Dog hip dysplasia is a genetic disease, common in the Weimaraner. Canine hip dysplasia is most common in large dog breeds, and it is associated with canine arthritis.
In some cases, dog hip dysplasia is preventable, if you know what to do to help your dog.
Without getting too technical here we will discuss canine hip dysplasia symptoms, prevention, and treatment below.
What is Dog Hip Dysplasia?
Hip dysplasia in dogs, also referred to as CHD, is a degenerative joint disease that is caused by both genetic and environmental factors.
In a normal dog hip joint, the femur and pelvic bones fit nicely together, like a puzzle. In a dysplastic hip joint the femur and pelvic bones do not fit together. This results in wear and tear on the bones which turns into arthritis, and it can be very painful.
Dog Hip Dysplasia
Canine Hip Dysplasia symptoms are very similar to those of arthritis. Keep an eye out for the obvious symptoms:
- Bunny-hopping (legs moving together when running rather than swinging alternately)
- Difficulty getting up from a lying down position
- Reluctance to stand on rear legs, jump up, or climb stairs
- Loss of muscle tone
- Stiffness, pain, or discomfort after exercise
Dog hip dysplasia can be present in any breed, of any age, and in varying degrees of severity. However, it is more common in larger breeds and in dogs that are older than 7 years.
Dog Hip Dysplasia
If you suspect that your dog is showing signs of this disease please talk to your Veterinarian about dog hip dysplasia treatment options. There are many drugs available that could help reduce pain and inflammation. Some are better than others, and they all have side effects.
I prefer to use safe natural products that have a proven track record. One over the counter homeopathic product that works is Vet’s Best Advanced Hip and Joint Formula. It was developed by a vet, especially for dogs with arthritis and hip dysplasia. And dogs enjoy eating the chewable tablets, so it’s easy to get them to take their “medicine”!
Your vet may also suggest doing surgery. Surgery will depend on how old your dog is, how severe his bone degeneration is, and how deep your pockets are.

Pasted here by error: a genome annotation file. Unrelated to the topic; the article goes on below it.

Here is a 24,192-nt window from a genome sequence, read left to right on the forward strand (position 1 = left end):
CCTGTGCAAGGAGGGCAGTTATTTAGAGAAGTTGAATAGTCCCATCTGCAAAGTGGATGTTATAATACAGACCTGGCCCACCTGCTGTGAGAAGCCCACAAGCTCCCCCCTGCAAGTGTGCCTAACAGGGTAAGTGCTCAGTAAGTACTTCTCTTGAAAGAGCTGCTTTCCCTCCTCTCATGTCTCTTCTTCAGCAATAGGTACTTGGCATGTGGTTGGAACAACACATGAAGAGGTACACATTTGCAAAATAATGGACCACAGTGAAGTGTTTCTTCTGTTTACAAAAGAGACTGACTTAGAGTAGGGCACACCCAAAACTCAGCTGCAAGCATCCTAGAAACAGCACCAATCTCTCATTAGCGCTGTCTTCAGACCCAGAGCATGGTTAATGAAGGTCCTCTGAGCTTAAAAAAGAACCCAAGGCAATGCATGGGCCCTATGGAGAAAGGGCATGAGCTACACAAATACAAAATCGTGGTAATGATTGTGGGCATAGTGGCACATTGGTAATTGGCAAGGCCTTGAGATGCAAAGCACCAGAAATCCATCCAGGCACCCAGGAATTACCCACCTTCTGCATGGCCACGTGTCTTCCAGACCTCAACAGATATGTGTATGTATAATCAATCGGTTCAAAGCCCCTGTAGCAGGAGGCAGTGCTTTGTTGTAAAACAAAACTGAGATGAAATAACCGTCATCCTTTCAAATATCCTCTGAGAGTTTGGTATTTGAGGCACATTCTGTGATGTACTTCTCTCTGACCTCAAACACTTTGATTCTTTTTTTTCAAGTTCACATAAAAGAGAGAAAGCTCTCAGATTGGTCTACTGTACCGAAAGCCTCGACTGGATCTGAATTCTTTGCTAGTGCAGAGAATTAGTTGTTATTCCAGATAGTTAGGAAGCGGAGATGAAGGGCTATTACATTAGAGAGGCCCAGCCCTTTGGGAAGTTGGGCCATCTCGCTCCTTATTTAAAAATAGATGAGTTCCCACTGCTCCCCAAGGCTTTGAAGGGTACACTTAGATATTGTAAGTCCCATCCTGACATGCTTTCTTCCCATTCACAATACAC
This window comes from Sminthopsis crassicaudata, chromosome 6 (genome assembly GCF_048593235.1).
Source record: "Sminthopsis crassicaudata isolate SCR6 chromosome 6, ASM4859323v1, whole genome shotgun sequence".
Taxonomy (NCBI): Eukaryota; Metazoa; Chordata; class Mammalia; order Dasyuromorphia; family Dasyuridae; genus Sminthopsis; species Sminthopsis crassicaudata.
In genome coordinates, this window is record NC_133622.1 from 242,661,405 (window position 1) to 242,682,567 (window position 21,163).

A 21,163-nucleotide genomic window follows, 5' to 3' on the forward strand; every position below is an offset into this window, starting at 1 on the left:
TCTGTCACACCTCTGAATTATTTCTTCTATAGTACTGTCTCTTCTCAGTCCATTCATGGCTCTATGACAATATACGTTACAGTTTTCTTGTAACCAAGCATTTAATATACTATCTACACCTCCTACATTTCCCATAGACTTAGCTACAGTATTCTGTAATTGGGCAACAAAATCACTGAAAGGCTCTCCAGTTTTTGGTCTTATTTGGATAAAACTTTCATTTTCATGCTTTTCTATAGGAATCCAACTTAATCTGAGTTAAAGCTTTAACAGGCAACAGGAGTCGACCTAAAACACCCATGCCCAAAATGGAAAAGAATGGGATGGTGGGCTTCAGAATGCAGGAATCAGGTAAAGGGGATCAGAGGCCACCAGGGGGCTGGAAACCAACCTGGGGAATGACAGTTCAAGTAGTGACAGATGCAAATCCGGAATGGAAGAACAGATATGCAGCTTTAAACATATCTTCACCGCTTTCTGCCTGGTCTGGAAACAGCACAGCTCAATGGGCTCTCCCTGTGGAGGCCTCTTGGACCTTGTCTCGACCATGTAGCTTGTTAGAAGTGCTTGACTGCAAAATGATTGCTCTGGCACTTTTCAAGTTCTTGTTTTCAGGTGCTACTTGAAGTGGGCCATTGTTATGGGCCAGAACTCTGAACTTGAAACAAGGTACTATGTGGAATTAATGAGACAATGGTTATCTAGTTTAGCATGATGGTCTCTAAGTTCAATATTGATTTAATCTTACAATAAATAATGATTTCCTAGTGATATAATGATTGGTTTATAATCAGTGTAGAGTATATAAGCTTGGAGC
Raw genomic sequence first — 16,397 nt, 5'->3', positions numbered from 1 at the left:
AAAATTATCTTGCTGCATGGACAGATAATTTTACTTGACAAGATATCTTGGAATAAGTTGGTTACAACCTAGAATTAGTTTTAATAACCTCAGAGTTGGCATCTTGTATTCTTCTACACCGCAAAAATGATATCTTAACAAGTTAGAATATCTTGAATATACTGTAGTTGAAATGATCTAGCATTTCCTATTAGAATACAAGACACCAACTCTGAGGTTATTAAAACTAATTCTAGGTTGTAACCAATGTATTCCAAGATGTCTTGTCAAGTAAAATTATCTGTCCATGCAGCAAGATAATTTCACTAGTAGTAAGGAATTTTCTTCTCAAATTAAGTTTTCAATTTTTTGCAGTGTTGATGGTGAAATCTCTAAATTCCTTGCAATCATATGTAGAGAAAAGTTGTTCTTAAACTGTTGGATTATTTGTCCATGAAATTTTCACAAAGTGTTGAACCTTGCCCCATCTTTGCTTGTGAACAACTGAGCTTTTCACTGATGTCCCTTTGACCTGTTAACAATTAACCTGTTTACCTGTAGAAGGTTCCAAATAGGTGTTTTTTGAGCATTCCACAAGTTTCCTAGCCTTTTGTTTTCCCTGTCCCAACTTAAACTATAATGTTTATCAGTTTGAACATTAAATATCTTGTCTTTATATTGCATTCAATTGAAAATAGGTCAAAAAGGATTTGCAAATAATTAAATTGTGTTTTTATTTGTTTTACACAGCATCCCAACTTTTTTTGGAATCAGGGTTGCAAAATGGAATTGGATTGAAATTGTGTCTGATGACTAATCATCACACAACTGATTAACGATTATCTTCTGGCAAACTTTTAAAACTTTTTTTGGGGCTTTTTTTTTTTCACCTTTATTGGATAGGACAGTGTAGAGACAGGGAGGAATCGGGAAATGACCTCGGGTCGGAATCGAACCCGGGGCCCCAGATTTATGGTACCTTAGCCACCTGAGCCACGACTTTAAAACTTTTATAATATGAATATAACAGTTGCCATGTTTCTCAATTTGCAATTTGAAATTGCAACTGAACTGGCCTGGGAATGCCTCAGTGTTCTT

Weight management plays an important role as well. An overweight dog will have even more stress on its joints which will contribute to more pain/discomfort.
If your dog is overweight try reducing the amount of treats you give her. Make sure you are feeding the recommended amount of food at meal times, and exercise your dog regularly. Walks are ok…you don’t have to be a marathon runner to get your dog to lose weight.
Daily exercise is important to maintain a good range of motion as well as muscle tone. Low-impact exercises such as walking or swimming can be good for your dog. But too much exercise can be harmful. If you’re not sure about how much exercise your dog can take, talk to your veterinarian to find an appropriate exercise routine for your Weimaraner.
Tips to Help Make Your Dog’s Life Easier
- If your Weimaraner dog has trouble going up and down stairs or getting in and out of the car, consider buying or building a dog ramp to make it easier for him/her.
- Cold weather tends to worsen the pain of arthritis. Keep your pet warm by adjusting the temperature in your home or providing a blanket or sweater.
- Provide an orthopedic bed for your Weim to relax on. A firm/supportive bed should evenly distribute the weight of your dog which will reduce the stress on his/her joints. Many veterinarians recommend a high quality memory foam dog bed for dogs with hip dysplasia.
- You can massage your dog to help relax his/her sore muscles.
Canine Hip Dysplasia
Hip dysplasia in dogs is primarily a genetic disease, so there isn’t much that can be done to prevent it. As with any genetic disease, the best way to reduce occurrence is by selective breeding. If you are purchasing a Weimaraner from a breeder, choose your dog breeder carefully.
Ethical Weimaraner breeders will have OFA or PennHip certifications to prove their dogs do not have congenital hip dysplasia. Be sure to ask the Weimaraner breeder to provide copies of the OFA certificates for the puppy’s parents.
OFFA.org (the Orthopedic Foundation for Animals) is an excellent resource for more information on dog hip dysplasia. They are a non-profit organization founded in 1966 with the purpose of limiting the disease of hip dysplasia in dogs. Their mission is to provide radiographic evaluation, data management, and genetic counseling for canine hip dysplasia.
PennHIP.org (the University of Pennsylvania Hip Improvement Program) is another non-profit whose method of evaluation of dog hip dysplasia is certifiable.